World’s most powerful magnet being shipped to ITER fusion reactor
The world’s most powerful magnet is being shipped to France for installation in the core of ITER, the experimental fusion reactor. It is hoped that ITER will prove the feasibility of creating fusion energy on an industrial scale by replicating the process seen in the centre of our sun.
The magnet, known as the central solenoid, is being shipped in parts will be 18 metres tall, 4.2 metres wide weigh around 1000 tonnes once fully constructed. With a magnetic field strength of 13 tesla, it will be about 280,000 times stronger than Earth’s own magnetic field. Because of this, the structure that the central solenoid sits in will have to withstforces equal to twice the thrust of a space shuttle lift-off.
The magnet will be constructed from six modules, each containing 43 kilometres of coiled niobium-tin superconductors. Once these coils are in place, they will be sealed with 3800 litres of epoxy shipped to the ITER construction site in France from the General Atomics factory in California. The first module leaves this month the next will follow in August.
ITER will be the largest fusion reactor yet once it is complete, with 2025 the current end goal. Engineers working on the project aim to make it the first reactor that will provide more energy from fuel than is required to sustain the fusion reaction – the plan is to create 500 megawatts of usable energy from an input of 50 megawatts.
Fusion reactors replicate the reactions seen inside stars, where vast gravitational pressure allows pairs of hydrogen atoms to merge create helium atoms, releasing energy in the process. In a fusion reactor, the gravitational pressure would be far lower than inside a star, so achieving the same reaction will require far higher temperatures.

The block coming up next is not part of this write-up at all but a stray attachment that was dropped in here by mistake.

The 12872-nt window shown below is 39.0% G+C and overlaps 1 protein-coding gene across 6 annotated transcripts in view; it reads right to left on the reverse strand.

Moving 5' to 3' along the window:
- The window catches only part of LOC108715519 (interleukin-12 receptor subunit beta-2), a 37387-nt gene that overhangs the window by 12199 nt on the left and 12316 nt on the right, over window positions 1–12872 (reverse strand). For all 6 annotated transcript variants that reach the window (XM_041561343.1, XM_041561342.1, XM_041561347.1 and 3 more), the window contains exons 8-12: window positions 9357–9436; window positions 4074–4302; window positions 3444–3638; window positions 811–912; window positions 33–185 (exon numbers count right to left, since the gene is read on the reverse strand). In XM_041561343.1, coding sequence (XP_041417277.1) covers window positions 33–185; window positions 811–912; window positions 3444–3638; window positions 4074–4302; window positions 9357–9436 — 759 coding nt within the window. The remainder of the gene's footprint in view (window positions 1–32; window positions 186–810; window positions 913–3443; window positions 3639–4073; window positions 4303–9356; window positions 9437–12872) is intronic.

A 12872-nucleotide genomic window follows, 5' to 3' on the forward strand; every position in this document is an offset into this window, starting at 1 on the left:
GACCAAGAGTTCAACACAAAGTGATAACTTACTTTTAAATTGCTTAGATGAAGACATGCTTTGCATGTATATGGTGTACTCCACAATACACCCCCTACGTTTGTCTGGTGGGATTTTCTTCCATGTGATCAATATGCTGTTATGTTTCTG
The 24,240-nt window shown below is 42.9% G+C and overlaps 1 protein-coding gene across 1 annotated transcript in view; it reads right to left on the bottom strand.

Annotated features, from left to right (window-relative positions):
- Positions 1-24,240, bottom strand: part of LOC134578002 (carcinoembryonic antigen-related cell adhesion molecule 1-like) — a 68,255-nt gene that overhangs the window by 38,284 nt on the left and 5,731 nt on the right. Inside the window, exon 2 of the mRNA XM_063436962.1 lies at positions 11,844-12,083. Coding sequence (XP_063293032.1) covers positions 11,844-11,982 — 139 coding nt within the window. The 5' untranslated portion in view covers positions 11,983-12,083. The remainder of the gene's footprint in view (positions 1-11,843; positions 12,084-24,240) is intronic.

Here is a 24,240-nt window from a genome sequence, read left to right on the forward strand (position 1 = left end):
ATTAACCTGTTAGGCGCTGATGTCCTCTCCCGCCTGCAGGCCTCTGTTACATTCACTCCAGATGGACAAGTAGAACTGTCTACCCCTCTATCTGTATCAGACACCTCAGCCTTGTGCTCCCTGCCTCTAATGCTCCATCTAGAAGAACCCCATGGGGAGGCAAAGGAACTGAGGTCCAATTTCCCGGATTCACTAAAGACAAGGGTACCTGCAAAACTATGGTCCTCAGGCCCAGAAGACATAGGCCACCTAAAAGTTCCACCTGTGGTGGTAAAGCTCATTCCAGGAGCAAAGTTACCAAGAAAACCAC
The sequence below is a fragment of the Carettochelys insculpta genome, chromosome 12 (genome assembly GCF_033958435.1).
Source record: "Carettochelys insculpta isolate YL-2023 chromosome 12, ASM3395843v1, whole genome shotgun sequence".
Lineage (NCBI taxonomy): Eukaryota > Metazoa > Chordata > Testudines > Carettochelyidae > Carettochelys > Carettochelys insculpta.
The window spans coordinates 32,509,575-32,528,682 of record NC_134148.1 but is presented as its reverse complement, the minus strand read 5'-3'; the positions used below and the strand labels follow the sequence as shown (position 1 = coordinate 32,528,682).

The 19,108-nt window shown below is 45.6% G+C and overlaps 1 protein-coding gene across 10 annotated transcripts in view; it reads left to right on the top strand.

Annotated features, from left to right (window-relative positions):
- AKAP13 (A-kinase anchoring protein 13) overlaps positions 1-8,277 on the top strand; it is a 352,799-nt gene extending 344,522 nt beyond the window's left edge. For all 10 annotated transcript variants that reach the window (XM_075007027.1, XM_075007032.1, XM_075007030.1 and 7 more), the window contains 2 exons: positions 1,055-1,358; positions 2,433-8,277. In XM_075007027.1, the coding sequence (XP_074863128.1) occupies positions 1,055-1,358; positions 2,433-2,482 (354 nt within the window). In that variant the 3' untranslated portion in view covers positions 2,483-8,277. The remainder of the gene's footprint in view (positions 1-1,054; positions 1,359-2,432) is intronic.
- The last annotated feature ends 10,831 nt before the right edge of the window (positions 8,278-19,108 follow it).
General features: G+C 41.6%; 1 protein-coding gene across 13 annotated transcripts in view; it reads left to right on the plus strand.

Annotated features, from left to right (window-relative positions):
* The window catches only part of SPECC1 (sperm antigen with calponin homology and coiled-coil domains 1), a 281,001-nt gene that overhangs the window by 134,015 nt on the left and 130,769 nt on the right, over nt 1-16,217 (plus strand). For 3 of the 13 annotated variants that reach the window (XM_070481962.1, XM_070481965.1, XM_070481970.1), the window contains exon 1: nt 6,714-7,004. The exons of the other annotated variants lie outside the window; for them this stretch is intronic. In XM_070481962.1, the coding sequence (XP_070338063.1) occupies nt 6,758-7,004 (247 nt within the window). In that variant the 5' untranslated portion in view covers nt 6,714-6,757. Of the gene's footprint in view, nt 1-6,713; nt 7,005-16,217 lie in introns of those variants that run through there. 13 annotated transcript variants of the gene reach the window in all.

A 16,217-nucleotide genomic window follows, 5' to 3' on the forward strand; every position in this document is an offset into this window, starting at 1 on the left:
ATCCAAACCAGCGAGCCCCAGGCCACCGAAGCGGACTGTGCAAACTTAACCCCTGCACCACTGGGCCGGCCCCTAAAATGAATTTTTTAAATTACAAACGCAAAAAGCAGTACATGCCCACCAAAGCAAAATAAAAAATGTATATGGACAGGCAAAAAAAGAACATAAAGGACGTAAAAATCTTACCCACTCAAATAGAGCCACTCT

Unfortunately, the necessary temperatures of above 150 million °C would melt all known materials on Earth, so ITER will use powerful magnets to contain the reaction in a ring away from metal surfaces. Water pumped through the walls of the reactor will turn to steam drive turbines to generate electricity. The central solenoid will generate a flow of reacting plasma around the ring, while other magnets will contain the plasma within the ring adjust its shape.
Unlike existing nuclear power plants, which use fission, fusion reactors don’t generate radioactive waste with a long half-life, their deuterium fuel is abundant. They are also safer because any disturbance in the reaction will cause it to stop rather than run away uncontrolled. But it has proved far more difficult to harness fusion as an effective power source.
A previous international effort led to the construction of the JET fusion reactor in the UK in the 1980s, which also aimed to reach the break-even point, where more energy was produced than was put in. Although at one point it came closer than any other device to that target, it hasn’t yet reached it.
The UK is also developing plans for a Spherical Tokamak for Energy Production (STEP), a nuclear fusion power station whose construction could begin in 2030 if costs of around £2 billion are funded.
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